Early season storm blankets Northland
When Cloquet's Amber Nichols headed outside with her measuring tape Wednesday morning, it showed 15 inches of snow in her back yard ... and the National Weather Service in Duluth was predicting an additional eight to 12 inches more on top of that.
Cloquet Street Supervisor Les Peterson said the winter storm was keeping his crews busy.
"Our plows came out at 4 a.m.," Peterson said 12 hours later. "Of course, the streets looked better at 4 a.m. than they do now."
It was quite the week for winter weather, with snow starting to fall Monday, enough to require a two-hour delay to the start of some area schools on Tuesday, and outright cancellation of all area schools on Wednesday.
The snow just kept falling, burying cars that were just swept off and making already cleared streets look like the plows had never touched them.
Peterson said his crews had completed all their routes Wednesday by 11 a.m. and were starting to clear away the windrows of snow from Cloquet Avenue when they decided maybe snow removal could wait until Thursday.
"Everyone went back to their routes to do them a second time and even a third time in some areas," Peterson said, noting that crews stayed an extra hour Wednesday (working from 4 a.m. to 5 p.m.) and were planning to come in an hour early Thursday, at 3 a.m.
"We heard they'd like to have school Thursday with just an hour or two delay, so we thought we'd see if we can make that possible," Peterson said. "Of course, the snow is supposed to keep coming all night. We can use some extra time to get it off the road."
As of 11 a.m. Wednesday, the Minnesota State Patrol had responded to
175 crashes statewide since midnight Tuesday, along with 192 cases of vehicle spinouts that ended with the vehicle off the road and one jack-knifed semi. There were four fatal crashes statewide on Monday.
Locally, Cloquet Police Sergeant Rick Benko said police had responded to a couple crashes, neither with injuries.
"When we get these bad storms, it's surprising, but we don't see many crashes," Benko said. "People slow down in these conditions. It's when we get a dusting of snow that people don't realize how bad it is and don't slow down."
The National Weather Service predicted the three-day storm accumulations would be in the 12- to 18-inch range in most areas, however, the highest storm total snowfall was expected in locales from near Duluth northeastward along the higher terrain adjacent to the North Shore of Lake Superior, where amounts in excess of two feet to 40 inches could be seen by Thursday morning.
"We don't get three-day snowfalls very often -- every few years. Even for the North Shore and Duluth, for a storm to hit 30 inches, that's pretty unusual," Carol Christenson, warning coordination meteorologist for the National Weather Service in Duluth, said. "For us to even forecast snow totals like this, it goes against the averages."
When the snow subsides sometime Thursday, bitterly cold Artic air is expected to rapidly move into the region, sending temperatures below zero and wind-chill levels into the dangerous range. The low temperature Friday morning will drop into the teens below zero with wind-chill values to 30 below.
A forecast of quickly plummeting temperatures is another reason to worry, the street supervisor added.
"We want to get it off the streets as soon as possible so it's not frozen to the road surface," Peterson said. "Then we'd be in a real pickle."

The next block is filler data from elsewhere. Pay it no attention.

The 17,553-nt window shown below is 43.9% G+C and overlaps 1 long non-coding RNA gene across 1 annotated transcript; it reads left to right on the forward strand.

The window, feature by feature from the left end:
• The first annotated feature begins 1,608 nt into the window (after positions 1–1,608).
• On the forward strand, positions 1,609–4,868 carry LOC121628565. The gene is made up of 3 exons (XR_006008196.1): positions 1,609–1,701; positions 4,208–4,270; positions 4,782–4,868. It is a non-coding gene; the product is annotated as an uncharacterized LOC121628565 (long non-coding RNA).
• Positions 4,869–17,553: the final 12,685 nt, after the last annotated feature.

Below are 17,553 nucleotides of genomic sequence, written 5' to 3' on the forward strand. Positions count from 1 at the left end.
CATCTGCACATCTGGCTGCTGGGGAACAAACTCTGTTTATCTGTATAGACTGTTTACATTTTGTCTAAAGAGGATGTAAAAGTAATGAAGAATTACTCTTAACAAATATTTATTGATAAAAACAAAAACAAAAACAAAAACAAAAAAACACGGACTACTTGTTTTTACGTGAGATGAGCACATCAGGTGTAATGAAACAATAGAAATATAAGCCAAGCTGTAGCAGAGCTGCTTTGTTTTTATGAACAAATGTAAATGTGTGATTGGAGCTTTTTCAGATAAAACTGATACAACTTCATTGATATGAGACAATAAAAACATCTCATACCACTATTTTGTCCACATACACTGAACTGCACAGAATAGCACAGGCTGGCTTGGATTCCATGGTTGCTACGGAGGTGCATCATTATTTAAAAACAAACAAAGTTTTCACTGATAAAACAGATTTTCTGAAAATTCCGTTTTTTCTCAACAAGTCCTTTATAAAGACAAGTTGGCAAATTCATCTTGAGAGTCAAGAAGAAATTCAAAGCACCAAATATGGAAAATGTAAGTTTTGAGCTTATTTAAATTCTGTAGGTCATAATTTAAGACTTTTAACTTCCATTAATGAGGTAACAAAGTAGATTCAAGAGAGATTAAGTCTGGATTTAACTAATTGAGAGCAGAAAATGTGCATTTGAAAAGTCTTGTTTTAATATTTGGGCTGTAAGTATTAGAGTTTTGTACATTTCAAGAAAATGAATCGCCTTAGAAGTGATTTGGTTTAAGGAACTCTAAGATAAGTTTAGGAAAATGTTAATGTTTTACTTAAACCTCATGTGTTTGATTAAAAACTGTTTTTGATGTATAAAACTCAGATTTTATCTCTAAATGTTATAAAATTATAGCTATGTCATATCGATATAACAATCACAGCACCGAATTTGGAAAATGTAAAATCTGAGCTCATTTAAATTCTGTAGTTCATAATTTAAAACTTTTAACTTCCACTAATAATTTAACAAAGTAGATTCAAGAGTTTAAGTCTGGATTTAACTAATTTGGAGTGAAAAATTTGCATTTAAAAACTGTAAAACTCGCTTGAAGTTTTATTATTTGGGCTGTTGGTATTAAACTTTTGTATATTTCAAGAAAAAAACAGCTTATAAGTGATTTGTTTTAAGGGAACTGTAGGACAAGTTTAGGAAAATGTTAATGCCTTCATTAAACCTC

Forum Communications reporter John Myers contributed to this story.
The MSP sent out the following tips for Safe Winter Driving:
+ Avoid unnecessary travel if conditions are too poor.
+ Buckle up, and make sure child restraints are secured. It is recommended not to use bulky clothing when securing a child in a restraint. Use blankets on top of the child restraint harness, not beneath.
+ Drive at safe speeds according to road conditions, and provide for plenty of travel time.
+ Increase safe stopping distance between vehicles.
+ If skidding, remain calm, ease foot off the gas, and turn the steering wheel in the direction you want the front of the vehicle to go.
+ Clear snow and ice from vehicle windows, hood, headlights, brake lights and directional signals.
+ Headlights must be turned on when it is snowing or sleeting.
+ Do not use cruise control on snowy/icy/wet roads.
+ Use extra precautions when driving around snowplows by keeping at least five car-lengths behind plows.
Don't crowd the plow
The Minnesota Department of Transportation (MnDOT) has its plows out on state roadways clearing snow and applying sand and salt.
MnDOT encourages motorists to give plows room to work and to slow down when encountering plows.
Motorists also are reminded that as temperatures drop, ice may form and create slippery spots. Bridges also may become slippery.
Prepare Your Winter Weather Emergency Kit
DPS' Division of Homeland Security and Emergency Management urges motorists to create a winter weather emergency kit for their vehicle in case they become stranded. The kit should include:
+ Coffee can and small candles and matches to use to melt snow for drinking water
+ Brightly colored bandana or cloth to hang from the vehicle window to signal help is needed
+ Large plastic garbage bags to tie around feet to keep them warm
+ Safety pins to secure the garbage bags
+ Whistle to alert authorities
+ Cell phone adapter to plug into lighter
+ Plastic flashlight and spare batteries
+ Extra hats, mittens, boots and blankets
Motorists who are stranded should remain in their vehicle and call 911 for help.